You Are Not Trapped by Your Mental Health Difficulties

I’m going to guess that you’re like me and at some point in your life, you have found yourself saying, “If only I’d known then what I know now!” I can say that about being diagnosed with mental illness.

Receiving a mental health diagnosis can be devastating — at least it was for me. I grew up in the days of mental illness being portrayed in movies like One Flew Over the Cuckoo’s Nest. When my primary care doctor said she wanted me to see her friend in the mental health department, I remember thinking, “I’m not crazy, I’m not like those people!” Little did I know the long journey that lay ahead of me as I tried to get back on my feet and back to “normal.”

I received the diagnosis of bipolar in 1995 and came to realize that I’d been depressed since at least the age of 14 when I made my first suicide attempt. The next eight years after my diagnosis were full of turmoil, strife and hospitalizations. I went on and off a plethora of medications and saw several therapists. To better understand my depression and help others understand, I wrote poems and drew pictures. Being visual, I needed to portray what my depression felt like.

To me, depression felt like being locked in a black box, void of any light, with no way out and no way in. Clearly, I felt helpless, completely alone and forever stuck.

In 2003, after eight years of medication and therapy, I found myself back in the psych hospital, hopeless and defeated. It seemed as though nothing had really changed and the change I did experience, I referred to as “rubber band change” — I would change and change back, change and change back — nothing seemed to stick.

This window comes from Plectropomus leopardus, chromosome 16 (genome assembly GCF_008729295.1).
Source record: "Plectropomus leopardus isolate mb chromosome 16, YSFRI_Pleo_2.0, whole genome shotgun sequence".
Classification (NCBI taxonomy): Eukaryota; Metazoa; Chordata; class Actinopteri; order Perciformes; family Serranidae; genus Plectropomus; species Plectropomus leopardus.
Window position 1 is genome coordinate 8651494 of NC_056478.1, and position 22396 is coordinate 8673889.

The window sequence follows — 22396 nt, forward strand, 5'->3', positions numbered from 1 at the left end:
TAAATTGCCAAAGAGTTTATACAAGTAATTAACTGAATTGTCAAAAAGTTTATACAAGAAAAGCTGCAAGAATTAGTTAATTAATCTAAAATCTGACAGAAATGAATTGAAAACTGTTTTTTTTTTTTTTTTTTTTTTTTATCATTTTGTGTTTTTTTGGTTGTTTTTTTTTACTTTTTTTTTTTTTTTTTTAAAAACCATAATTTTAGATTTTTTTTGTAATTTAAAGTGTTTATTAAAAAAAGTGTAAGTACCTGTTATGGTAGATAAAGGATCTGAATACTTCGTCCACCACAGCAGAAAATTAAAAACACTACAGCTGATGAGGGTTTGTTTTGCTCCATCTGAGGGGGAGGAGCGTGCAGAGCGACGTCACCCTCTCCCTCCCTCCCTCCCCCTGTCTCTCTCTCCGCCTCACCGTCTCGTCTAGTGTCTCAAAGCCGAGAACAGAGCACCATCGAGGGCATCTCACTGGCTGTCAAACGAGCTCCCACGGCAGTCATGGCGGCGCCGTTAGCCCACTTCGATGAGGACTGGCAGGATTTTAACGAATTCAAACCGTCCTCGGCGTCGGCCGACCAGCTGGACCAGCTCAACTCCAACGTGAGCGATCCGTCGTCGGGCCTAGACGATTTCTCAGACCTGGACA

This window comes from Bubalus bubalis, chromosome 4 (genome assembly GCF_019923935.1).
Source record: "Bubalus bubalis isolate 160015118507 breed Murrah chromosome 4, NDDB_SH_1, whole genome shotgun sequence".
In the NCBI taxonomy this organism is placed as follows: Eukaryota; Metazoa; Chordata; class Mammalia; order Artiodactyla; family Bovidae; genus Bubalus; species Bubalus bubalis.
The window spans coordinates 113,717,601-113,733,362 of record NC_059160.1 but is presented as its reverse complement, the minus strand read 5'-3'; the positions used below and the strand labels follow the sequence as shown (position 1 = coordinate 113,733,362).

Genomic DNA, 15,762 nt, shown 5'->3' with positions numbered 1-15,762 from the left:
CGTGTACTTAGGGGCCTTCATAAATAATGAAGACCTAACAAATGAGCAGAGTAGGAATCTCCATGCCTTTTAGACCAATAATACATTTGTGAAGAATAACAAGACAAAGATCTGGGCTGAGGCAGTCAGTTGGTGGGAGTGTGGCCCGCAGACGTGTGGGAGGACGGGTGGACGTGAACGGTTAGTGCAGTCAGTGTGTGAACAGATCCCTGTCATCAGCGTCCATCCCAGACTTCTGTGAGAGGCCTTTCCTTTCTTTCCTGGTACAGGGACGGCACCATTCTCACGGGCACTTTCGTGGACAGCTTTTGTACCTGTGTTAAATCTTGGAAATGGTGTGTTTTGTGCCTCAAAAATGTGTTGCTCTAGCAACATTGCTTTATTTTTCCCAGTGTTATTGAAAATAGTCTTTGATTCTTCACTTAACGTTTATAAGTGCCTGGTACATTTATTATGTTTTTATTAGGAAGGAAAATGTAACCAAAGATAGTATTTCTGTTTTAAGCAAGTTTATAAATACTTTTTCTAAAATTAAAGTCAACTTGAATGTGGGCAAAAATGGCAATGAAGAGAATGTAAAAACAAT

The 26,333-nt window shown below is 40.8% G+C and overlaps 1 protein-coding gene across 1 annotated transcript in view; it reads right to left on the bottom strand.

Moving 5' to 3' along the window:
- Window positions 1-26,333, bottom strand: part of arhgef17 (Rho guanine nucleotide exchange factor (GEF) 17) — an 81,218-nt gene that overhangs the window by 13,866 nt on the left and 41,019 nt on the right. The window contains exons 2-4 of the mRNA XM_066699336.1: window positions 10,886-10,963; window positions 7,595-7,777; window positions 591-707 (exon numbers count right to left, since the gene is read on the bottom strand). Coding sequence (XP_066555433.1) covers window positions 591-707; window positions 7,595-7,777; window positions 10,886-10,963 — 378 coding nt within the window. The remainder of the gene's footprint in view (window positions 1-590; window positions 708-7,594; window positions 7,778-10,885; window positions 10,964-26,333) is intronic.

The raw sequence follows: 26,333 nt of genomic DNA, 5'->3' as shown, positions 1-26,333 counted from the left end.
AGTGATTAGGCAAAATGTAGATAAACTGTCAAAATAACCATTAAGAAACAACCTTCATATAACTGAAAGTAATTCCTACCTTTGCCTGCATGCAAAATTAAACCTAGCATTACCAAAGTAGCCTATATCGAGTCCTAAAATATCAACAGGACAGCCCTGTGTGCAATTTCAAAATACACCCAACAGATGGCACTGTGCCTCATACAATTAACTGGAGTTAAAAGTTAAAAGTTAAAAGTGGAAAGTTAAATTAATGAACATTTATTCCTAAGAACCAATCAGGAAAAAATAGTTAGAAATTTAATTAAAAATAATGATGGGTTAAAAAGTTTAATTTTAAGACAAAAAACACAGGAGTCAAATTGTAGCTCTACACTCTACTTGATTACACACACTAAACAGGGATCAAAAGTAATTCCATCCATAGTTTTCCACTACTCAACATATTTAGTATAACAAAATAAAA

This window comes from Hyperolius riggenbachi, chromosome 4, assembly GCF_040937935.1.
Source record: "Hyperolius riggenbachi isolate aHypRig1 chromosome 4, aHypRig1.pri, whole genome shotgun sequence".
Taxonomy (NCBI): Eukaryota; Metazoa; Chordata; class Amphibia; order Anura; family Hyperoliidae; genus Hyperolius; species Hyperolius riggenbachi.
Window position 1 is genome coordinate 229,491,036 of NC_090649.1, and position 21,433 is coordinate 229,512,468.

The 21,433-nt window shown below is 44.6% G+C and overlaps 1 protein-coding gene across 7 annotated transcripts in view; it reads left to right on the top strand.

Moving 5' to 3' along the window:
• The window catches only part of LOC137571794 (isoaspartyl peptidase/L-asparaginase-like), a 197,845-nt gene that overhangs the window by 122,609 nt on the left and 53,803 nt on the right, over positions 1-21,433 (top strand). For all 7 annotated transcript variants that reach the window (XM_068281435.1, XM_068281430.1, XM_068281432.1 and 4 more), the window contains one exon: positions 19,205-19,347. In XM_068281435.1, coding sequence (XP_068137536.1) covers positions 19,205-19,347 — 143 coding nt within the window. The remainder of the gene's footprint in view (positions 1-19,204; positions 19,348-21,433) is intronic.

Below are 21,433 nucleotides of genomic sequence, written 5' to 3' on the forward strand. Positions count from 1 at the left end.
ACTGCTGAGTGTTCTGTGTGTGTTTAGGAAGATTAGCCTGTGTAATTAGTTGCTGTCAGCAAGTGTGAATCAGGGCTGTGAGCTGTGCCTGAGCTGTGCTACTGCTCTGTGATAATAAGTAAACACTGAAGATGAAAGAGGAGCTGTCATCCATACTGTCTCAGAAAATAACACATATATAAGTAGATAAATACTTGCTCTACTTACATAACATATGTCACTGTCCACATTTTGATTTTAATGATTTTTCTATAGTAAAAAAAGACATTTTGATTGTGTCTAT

Unlike previous hospitalizations, my treatment team would not release me back to work upon discharge this time and instead put me in an Outpatient Program. I felt at an all-time low, certain that there would never be a way back to a “normal” life.

For the first couple of weeks, I was angry and determined to get out of the program as quickly as possible. Outpatient programs were for people who were really sick, and, in my mind, that didn’t include me! Pretty quickly, it became apparent that there was not going to be an early exit for me. 


With that, my attitude changed completely, and I became an eager student at every group session, seeking some morsel of wisdom and hope to apply to my life and circumstances. The words of the nurse who did my intake echoed in my mind: “There’s a root to your depression….” And I truly wanted to find that root and yank it out.

The six months I spent in the Outpatient Program forever changed my life. It set me on a path for a mental health recovery that has exceeded my wildest imaginations! I see it now as a fulfillment of God’s promise in Ephesians 3:20 (KJV):